In an interview with the German-language Neue Zürcher Zeitung, Moderna leader Stéphane Bancel shared his predictions about the course of the pandemic.
When asked when the pandemic phase would end, Bancel replied: “As of today, I assume in one year.”
Seniors will need yearly COVID-19 boosters, Bancel said, while the rest of the public will benefit from boosters once every three years.
The durability of COVID-19 vaccines depends on age. Bancel pointed to the coronavirus OC43 as a case in point. The virus, which causes mild-to-moderate respiratory infections, tends to infect older people annually, while younger people about once every three years. “That shows us approximately the path we will tread with COVID-19,” Bancel told the newspaper.
The company is developing a flu vaccine that will cover OC43. In addition, the company is also developing a combination flu–COVID-19 vaccine.
Bancel is confident in the need for boosters, arguing that the effectiveness of vaccination steadily decreases. High-risk patients who received the first two vaccine doses in late 2020 will undoubtedly require a booster, Bancel said. “I assume that in the U.S., we will start with boosting people 65 and over and then expand boosters to younger people,” he explained. “No government can afford to have more and more people hospitalized so that lockdowns are required again.”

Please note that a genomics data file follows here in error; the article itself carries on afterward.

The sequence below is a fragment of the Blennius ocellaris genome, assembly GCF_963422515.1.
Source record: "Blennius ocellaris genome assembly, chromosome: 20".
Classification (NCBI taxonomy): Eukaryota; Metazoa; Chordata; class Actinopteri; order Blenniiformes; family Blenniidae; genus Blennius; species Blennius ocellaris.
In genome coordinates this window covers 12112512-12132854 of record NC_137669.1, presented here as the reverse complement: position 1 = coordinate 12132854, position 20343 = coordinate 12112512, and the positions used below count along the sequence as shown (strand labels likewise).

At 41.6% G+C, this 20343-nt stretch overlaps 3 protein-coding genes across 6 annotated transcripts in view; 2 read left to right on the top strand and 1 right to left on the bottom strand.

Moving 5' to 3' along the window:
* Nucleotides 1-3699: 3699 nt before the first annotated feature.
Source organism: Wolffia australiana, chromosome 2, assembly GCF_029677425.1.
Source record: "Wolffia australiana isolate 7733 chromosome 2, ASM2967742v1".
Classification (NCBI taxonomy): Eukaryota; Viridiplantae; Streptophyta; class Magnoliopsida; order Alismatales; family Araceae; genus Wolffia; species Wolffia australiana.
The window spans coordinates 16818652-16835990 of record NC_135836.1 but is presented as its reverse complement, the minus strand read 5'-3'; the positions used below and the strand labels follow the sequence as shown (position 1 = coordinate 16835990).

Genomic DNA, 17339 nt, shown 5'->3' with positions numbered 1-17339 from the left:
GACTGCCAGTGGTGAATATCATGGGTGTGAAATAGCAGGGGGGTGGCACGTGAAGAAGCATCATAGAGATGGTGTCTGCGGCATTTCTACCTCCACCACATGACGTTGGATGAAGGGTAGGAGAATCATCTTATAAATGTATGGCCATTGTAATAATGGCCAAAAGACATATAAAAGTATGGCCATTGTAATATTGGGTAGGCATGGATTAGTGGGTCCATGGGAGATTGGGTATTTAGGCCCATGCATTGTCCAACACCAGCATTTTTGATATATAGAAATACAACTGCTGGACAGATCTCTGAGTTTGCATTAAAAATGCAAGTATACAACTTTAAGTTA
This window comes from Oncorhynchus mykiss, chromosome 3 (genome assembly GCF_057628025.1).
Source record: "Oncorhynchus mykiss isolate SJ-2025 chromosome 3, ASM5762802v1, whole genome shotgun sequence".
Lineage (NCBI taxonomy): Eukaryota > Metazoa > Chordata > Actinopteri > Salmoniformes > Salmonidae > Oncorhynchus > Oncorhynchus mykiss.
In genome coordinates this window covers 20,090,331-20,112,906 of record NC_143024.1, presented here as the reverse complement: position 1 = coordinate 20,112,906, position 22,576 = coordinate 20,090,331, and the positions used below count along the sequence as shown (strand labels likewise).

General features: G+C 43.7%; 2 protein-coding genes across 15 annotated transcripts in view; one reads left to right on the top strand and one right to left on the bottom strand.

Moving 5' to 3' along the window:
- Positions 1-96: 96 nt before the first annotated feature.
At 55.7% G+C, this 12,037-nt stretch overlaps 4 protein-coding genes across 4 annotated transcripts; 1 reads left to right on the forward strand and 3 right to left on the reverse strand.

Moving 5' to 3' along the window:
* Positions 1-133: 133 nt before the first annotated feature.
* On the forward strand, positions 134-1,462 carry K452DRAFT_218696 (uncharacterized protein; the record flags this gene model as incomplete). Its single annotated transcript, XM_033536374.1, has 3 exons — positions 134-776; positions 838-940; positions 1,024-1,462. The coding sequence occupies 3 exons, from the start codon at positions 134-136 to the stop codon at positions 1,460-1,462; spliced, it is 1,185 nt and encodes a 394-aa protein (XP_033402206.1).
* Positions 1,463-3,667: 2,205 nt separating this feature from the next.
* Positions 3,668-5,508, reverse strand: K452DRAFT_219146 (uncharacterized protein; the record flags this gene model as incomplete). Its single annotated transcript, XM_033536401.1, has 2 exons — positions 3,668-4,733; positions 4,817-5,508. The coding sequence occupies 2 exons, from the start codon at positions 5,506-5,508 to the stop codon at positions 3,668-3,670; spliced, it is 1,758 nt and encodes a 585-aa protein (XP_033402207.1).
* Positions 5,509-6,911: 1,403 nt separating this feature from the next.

Next year, there will be plenty of vaccine to go around, the Moderna CEO said. He estimated that by the middle of 2022, there would be enough vaccine doses available for the entire global population. Sufficient booster doses should be available at that time point as well. “Those who don’t get vaccinated will develop natural immunity because the Delta variant is so infectious.
Moderna plans to use a 50-μg dose of mRNA in its boosters rather than the 100-μg dose of its first two doses, which will help the company scale production in the long run. With a 100-μg dose booster, the company projected it could produce between two and three billion doses in 2022.
A half dose doesn’t mean subpar performance, Bancel said. “With a half dose of Moderna, antibody levels were about 75% higher than in the subjects at the end of the previous test phase last year,” he explained. “At that time, the effectiveness was 95%.”
For the sake of comparison, the Pfizer-BioNTech COVID-19 vaccine uses a 30-μg dose of mRNA for its primary series of vaccination. The companies are planning on using the same quantity in booster doses.
Bancel notes that several independent long-term studies have shown the Moderna vaccine outperformed the Pfizer-BioNTech vaccine, with more pronounced differences in some individuals. “We believe that is a result of the dose,” Bancel said.
Bancel has said in the past that Moderna is not a COVID-19 vaccine company. Moderna currently has 34 products in its pipeline. “My goal is to get to 50,” Bancel said.
Filed Under: Infectious Disease